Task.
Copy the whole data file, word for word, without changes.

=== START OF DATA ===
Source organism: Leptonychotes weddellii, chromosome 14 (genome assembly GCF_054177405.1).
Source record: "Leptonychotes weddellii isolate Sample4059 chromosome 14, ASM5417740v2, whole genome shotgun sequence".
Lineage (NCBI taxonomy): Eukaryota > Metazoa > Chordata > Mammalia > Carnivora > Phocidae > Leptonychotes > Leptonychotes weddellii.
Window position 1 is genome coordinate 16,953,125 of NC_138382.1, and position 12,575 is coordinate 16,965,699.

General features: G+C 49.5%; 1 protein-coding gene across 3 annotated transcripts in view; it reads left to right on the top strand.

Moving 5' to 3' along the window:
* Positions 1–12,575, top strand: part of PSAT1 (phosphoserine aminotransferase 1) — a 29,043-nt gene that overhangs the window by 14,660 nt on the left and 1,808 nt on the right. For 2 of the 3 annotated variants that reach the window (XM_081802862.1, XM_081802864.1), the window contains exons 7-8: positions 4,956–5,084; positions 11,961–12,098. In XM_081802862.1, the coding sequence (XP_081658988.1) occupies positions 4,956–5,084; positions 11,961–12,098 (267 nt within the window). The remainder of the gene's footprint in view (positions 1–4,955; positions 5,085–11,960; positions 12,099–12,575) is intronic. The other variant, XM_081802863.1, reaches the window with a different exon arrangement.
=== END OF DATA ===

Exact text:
Source organism: Leptonychotes weddellii, chromosome 14 (genome assembly GCF_054177405.1).
Source record: "Leptonychotes weddellii isolate Sample4059 chromosome 14, ASM5417740v2, whole genome shotgun sequence".
Lineage (NCBI taxonomy): Eukaryota > Metazoa > Chordata > Mammalia > Carnivora > Phocidae > Leptonychotes > Leptonychotes weddellii.
Window position 1 is genome coordinate 16,953,125 of NC_138382.1, and position 12,575 is coordinate 16,965,699.

General features: G+C 49.5%; 1 protein-coding gene across 3 annotated transcripts in view; it reads left to right on the top strand.

Moving 5' to 3' along the window:
* Positions 1–12,575, top strand: part of PSAT1 (phosphoserine aminotransferase 1) — a 29,043-nt gene that overhangs the window by 14,660 nt on the left and 1,808 nt on the right. For 2 of the 3 annotated variants that reach the window (XM_081802862.1, XM_081802864.1), the window contains exons 7-8: positions 4,956–5,084; positions 11,961–12,098. In XM_081802862.1, the coding sequence (XP_081658988.1) occupies positions 4,956–5,084; positions 11,961–12,098 (267 nt within the window). The remainder of the gene's footprint in view (positions 1–4,955; positions 5,085–11,960; positions 12,099–12,575) is intronic. The other variant, XM_081802863.1, reaches the window with a different exon arrangement.